Why You Should Consider Saving into a Health Savings Account

Imagine holding an asset that enjoys the contribution benefits of a Traditional IRA and the distribution benefits of a Roth IRA. What investment portfolio wouldn’t benefit from this kind of tax-efficiency? Read on to learn about the increasingly popular Health Savings Account – the only type of account that is never taxed if used properly.

As the name suggests, a Health Savings Account (HSA) is a tax-advantaged way of setting aside money for healthcare expenses. Contributions are made by an individual (or employer) on a pre-tax basis, thus lowering one’s taxable income. That money is then available for immediate tax-free withdrawals so long as it is used for qualifying medical expenses. This makes HSAs a nifty way to cover everyday healthcare costs like doctor visits, prescriptions, or even contact lenses. An HSA can be a great short-term asset, but as we look at the big picture the case gets even more compelling.

HSA money never expires. On top of that, funds within an HSA can be invested to gain market exposure all while growing tax free. That’s an especially good thing since, for most of us, the majority of our significant medical expenses will occur later in life and likely in our retirement years. A strong retirement plan considers and plans for these expected health costs anyways– often to be covered by an IRA, 401(k), or other long-term asset. Taking advantage of the flexibility and unprecedented tax-advantages of an HSA make it a powerful vehicle for any financial plan.

Important Considerations

Contributions to an HSA can only be made in years when enrolled in a High-Deductible Health Plan (HDHP) and is subject to certain deductible minimums ($1,300 for self-coverage or $2,600 for a family plan -- in 2016). The affordability of HDHP premiums amidst rising health insurance costs are one reason HSAs have gained popularity in recent years. Many employers that opt for the lower premiums of an HDHP will instead make regular contributions to the employee’s HSA account as part of their benefits package.

Limits also exist to the amount that can be contributed in each tax-year ($3,350 for singles and $6,750 for those under a family plan – in 2016). Additionally, once money is contributed to an HSA account there is no going back. There is not the ability to transfer out or otherwise re-characterize the funds. The account holder will pay a 20% withdrawal penalty and lose the associated tax benefit should they need to access the funds for anything other than a qualified medical expense, even financial hardship.

A Practical Example

In most cases, the flexibility and practicality of an HSA easily overcomes its limitations. I recently heard the story of a young married couple that illustrates this well. With a household of two working adults and no dependents, this couple was faced with a heavy tax burden come April. Further yet, the amount they were allowed to deduct by contributing to a Traditional IRA was capped due to their income level. Luckily, the couple held an HSA account and HDHP through the husband’s employer. The couple made no previous 2015 contributions to the HSA beyond those made by the employer. Rather than deplete their cash to Uncle Sam, the couple was able to make a one-time contribution to their HSA (like an IRA, you are given until Tax Day to do this). The contribution was 100% deductible and thus lowered the amount of tax they owe. Here is how the math worked:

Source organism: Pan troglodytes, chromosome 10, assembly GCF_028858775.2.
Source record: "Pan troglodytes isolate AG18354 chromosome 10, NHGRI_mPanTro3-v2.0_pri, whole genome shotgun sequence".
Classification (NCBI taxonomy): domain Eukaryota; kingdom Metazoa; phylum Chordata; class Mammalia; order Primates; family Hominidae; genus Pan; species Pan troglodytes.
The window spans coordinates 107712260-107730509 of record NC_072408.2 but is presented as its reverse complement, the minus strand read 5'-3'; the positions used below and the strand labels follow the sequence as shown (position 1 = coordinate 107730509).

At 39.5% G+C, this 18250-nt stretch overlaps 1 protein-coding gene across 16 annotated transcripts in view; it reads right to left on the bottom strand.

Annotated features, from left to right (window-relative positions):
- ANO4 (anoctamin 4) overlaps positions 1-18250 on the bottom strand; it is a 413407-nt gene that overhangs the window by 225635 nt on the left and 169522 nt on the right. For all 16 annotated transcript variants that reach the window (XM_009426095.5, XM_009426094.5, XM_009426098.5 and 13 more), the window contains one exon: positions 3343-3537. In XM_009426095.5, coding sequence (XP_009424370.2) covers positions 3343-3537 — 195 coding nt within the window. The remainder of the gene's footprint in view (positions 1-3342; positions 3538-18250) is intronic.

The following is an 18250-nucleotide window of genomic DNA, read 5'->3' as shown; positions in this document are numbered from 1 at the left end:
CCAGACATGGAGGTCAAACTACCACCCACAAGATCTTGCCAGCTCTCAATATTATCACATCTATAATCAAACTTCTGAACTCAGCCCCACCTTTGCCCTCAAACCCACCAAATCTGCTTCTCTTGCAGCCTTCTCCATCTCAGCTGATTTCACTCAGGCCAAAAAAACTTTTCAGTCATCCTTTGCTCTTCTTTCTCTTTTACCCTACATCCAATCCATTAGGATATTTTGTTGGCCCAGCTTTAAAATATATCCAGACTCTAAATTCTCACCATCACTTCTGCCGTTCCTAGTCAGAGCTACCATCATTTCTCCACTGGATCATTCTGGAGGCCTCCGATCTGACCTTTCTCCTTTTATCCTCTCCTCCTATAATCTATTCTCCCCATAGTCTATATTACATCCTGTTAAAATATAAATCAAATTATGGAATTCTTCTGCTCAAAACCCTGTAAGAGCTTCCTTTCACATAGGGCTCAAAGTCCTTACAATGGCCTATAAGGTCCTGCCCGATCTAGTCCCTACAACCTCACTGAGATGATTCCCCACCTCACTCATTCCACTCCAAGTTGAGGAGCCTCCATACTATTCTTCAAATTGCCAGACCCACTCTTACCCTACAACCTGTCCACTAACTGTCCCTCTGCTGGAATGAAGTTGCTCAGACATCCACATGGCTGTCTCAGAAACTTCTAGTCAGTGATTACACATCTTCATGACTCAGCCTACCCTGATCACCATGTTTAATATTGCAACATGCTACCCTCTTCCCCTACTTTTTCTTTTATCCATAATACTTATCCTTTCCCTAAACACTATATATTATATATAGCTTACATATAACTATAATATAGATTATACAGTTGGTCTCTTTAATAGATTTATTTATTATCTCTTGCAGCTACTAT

By maxing out the Contribution Limit ($6,650 for a family plan in tax year 2015), the couple was able to reduce their taxes owed by $2,462! Indeed they needed an additional $2,188 in liquid cash ($4650 paid less the $2,462 that would have been needed for taxes owed), but the significant tax savings means their overall net assets are much higher. Hoping to start a family soon anyways, the couple can now opt to earmark their HSA funds towards costs associated with having a child or save and invest them for the long-term.

The old adage reminds us that death and taxes are life’s two certainties. An HSA doesn’t omit anyone from either, but when used properly it absolutely can lower the tax burden while securing necessary funds to cover significant healthcare needs. Addressing future healthcare needs by way of an HSA is ultra-efficient and therefore incredibly freeing. Imagine being freed from the worries of future healthcare costs! An HSA can be one way to create a more stable, generous, and eternally focused financial plan.

Interested in having a conversation about how an HSA could benefit your situation? Let’s sit down and talk about it. The first consultation is always free. Reach out to me at Wacek Financial Planning today!

About Wacek Financial Planning

Founder, Ben Wacek, is a fee-only, Certified Financial PlannerTM who has a passion to help people of all income levels make wise financial decisions and steward their resources from an eternal perspective, using Biblical principles.  If you’d like to learn more about Wacek Financial Planning, please visit www.wacekfp.com.

 

See IRS Publication 969 for more information about Health Savings Accounts and their tax-implications.

Photo courtesy of Nourdin Ryon via stocksnap.io

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